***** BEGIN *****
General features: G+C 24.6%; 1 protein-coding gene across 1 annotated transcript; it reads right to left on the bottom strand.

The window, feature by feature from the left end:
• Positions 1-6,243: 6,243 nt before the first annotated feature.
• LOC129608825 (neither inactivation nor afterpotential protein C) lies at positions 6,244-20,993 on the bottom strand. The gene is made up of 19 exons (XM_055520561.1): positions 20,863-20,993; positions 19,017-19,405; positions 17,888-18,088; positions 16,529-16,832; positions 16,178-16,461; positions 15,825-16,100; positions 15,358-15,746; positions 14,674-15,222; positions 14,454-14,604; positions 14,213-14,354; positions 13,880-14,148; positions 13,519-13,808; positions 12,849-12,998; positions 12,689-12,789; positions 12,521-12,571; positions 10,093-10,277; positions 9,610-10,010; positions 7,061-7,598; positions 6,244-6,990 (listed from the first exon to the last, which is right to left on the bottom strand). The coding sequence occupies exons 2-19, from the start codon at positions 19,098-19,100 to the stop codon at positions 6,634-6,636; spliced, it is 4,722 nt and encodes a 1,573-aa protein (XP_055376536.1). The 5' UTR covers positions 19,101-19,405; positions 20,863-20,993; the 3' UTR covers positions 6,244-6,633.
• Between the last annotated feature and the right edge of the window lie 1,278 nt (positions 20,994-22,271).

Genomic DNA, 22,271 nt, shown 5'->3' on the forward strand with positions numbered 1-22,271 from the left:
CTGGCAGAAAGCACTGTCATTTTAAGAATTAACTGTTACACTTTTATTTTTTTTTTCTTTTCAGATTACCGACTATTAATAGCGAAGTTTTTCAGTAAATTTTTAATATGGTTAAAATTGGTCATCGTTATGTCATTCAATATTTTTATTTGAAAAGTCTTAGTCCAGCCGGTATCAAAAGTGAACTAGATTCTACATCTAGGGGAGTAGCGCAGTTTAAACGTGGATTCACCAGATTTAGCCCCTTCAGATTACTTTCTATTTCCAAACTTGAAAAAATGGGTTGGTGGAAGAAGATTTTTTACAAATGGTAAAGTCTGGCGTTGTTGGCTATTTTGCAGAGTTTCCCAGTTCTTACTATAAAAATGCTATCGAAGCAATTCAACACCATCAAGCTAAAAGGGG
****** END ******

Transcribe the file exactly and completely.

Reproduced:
General features: G+C 24.6%; 1 protein-coding gene across 1 annotated transcript; it reads right to left on the bottom strand.

The window, feature by feature from the left end:
• Positions 1-6,243: 6,243 nt before the first annotated feature.
• LOC129608825 (neither inactivation nor afterpotential protein C) lies at positions 6,244-20,993 on the bottom strand. The gene is made up of 19 exons (XM_055520561.1): positions 20,863-20,993; positions 19,017-19,405; positions 17,888-18,088; positions 16,529-16,832; positions 16,178-16,461; positions 15,825-16,100; positions 15,358-15,746; positions 14,674-15,222; positions 14,454-14,604; positions 14,213-14,354; positions 13,880-14,148; positions 13,519-13,808; positions 12,849-12,998; positions 12,689-12,789; positions 12,521-12,571; positions 10,093-10,277; positions 9,610-10,010; positions 7,061-7,598; positions 6,244-6,990 (listed from the first exon to the last, which is right to left on the bottom strand). The coding sequence occupies exons 2-19, from the start codon at positions 19,098-19,100 to the stop codon at positions 6,634-6,636; spliced, it is 4,722 nt and encodes a 1,573-aa protein (XP_055376536.1). The 5' UTR covers positions 19,101-19,405; positions 20,863-20,993; the 3' UTR covers positions 6,244-6,633.
• Between the last annotated feature and the right edge of the window lie 1,278 nt (positions 20,994-22,271).

Genomic DNA, 22,271 nt, shown 5'->3' on the forward strand with positions numbered 1-22,271 from the left:
CTGGCAGAAAGCACTGTCATTTTAAGAATTAACTGTTACACTTTTATTTTTTTTTTCTTTTCAGATTACCGACTATTAATAGCGAAGTTTTTCAGTAAATTTTTAATATGGTTAAAATTGGTCATCGTTATGTCATTCAATATTTTTATTTGAAAAGTCTTAGTCCAGCCGGTATCAAAAGTGAACTAGATTCTACATCTAGGGGAGTAGCGCAGTTTAAACGTGGATTCACCAGATTTAGCCCCTTCAGATTACTTTCTATTTCCAAACTTGAAAAAATGGGTTGGTGGAAGAAGATTTTTTACAAATGGTAAAGTCTGGCGTTGTTGGCTATTTTGCAGAGTTTCCCAGTTCTTACTATAAAAATGCTATCGAAGCAATTCAACACCATCAAGCTAAAAGGGG